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Integrity of Weld Overlay of Flexible Joints and Lined Pipe

[+] Author Affiliations
Petrônio Zumpano, Jr., Alexandre G. Garmbis, Luis Guilherme T. S. Leite, Rafael N. Silva

Petrobras, São José dos Campos, Brazil

Eduardo V. Oazen

Petrobras, Rio de Janeiro, Brazil

Paper No. OMAE2015-42193, pp. V05BT04A026; 8 pages
  • ASME 2015 34th International Conference on Ocean, Offshore and Arctic Engineering
  • Volume 5B: Pipeline and Riser Technology
  • St. John’s, Newfoundland, Canada, May 31–June 5, 2015
  • Conference Sponsors: Ocean, Offshore and Arctic Engineering Division
  • ISBN: 978-0-7918-5652-9
  • Copyright © 2015 by ASME


This paper describes different alternatives to be adopted to assess the integrity of weld overlays of flexible joints and lined pipes in offshore pipeline and riser projects. Protective layers are adopted as an interesting alternative to full thickness corrosion resistant alloys due to the possibility to adopt carbon steel as base material in order to reduce overall material costs. UNS N06625 (alloy 625) is generally selected for internal layers, such as weld overlay steels, lined pipes or clad pipes because of its sulfide stress cracking (SSC) resistance and outstanding weldability. However, unless the long-term integrity of the cladding or overlay as a protective layer can be demonstrated under the intended service conditions, the base material shall also be resistant against sulfide stress corrosion cracking. Due to low resistance of carbon steel to corrosion fatigue in the presence of contaminants in fluid content, the rupture of thickness of CRA (Corrosion Resistant Alloy) layer becomes a failure mode. An Engineering Critical Assessment (ECA) shall be performed in order to assess if circumferential planar flaws in weld overlay regions will not propagate through the CRA layer, thus exposing the base material, when submitted to critical cyclic loads during the service life. Such analysis would involve fatigue crack growth simulation and surface interaction of full circumferential embedded defects to determine the maximum weld overlay pass height to be limited by machining. This limited height of machined layers should guarantee that a full circumferential flaw will withstand the operational fatigue life. However, this is a very time consuming manufacturing process and would implicate additional concerns for long extensions due to out of straightness and out of roundness. Alternatively, the ECA results may be used to determine the flaw acceptance criteria and required probability of detection of volumetric non-destructive testing. Recent developments in ultrasonic inspection were successfully adopted and represent a better solution for alloy 625 weld overlay in terms of project scheduling and manufacturing costs. Radiographic testing may also be used provided it meets the required sensitivity, in terms of image quality indicators (IQI). Anyway, validation tests shall be performed to demonstrate adequate reliability to detect the minimum required flaw height.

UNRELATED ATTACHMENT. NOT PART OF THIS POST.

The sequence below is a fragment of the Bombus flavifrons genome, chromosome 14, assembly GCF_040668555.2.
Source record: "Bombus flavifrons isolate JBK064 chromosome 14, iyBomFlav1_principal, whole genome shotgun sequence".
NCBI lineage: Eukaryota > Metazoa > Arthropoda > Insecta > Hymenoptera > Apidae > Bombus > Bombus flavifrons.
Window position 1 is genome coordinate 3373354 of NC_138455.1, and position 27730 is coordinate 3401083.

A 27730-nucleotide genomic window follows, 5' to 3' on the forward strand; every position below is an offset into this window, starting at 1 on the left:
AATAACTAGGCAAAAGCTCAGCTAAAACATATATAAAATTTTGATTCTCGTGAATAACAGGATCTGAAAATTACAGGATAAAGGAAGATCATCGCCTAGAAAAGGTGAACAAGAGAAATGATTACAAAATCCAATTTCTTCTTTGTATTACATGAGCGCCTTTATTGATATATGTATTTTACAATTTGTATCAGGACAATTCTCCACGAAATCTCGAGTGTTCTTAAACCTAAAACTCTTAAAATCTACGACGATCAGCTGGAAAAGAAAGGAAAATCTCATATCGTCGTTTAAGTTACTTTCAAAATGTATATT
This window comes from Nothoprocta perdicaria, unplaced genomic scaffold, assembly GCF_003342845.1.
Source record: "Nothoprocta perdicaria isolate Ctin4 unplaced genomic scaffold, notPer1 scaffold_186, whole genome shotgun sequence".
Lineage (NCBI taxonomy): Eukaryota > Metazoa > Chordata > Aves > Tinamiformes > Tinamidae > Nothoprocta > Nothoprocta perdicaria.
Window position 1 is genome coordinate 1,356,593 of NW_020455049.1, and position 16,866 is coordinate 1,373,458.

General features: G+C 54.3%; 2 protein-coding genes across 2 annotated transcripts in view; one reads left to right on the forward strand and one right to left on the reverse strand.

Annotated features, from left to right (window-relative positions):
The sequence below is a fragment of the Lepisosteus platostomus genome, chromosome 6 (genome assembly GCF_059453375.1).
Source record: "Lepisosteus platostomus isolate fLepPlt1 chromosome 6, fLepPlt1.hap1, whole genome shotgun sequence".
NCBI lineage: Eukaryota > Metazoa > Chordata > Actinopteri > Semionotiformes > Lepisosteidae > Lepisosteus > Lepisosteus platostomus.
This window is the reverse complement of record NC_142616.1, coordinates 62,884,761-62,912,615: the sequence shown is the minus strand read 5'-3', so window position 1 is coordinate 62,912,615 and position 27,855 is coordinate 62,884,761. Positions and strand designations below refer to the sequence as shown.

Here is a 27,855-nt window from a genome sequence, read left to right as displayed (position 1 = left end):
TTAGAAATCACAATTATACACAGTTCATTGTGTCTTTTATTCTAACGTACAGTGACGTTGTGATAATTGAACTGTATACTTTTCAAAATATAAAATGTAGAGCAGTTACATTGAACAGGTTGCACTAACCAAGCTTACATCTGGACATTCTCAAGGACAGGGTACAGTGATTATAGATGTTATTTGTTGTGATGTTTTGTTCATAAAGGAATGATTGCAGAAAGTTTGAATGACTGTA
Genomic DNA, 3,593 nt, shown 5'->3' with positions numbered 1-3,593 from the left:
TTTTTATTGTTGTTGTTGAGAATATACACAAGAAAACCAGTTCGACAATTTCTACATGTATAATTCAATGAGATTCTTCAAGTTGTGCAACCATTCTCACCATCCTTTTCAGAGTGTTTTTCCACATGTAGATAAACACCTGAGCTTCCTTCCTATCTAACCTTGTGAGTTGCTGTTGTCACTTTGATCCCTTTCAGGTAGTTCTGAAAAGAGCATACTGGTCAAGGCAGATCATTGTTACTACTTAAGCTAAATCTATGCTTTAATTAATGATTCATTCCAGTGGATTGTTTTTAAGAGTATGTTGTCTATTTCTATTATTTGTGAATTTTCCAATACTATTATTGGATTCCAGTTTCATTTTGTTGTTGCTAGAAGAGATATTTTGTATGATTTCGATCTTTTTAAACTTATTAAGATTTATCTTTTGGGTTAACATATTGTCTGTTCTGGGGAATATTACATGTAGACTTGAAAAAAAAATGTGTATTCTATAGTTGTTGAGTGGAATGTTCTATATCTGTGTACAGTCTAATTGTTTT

Copyright © 2015 by ASME



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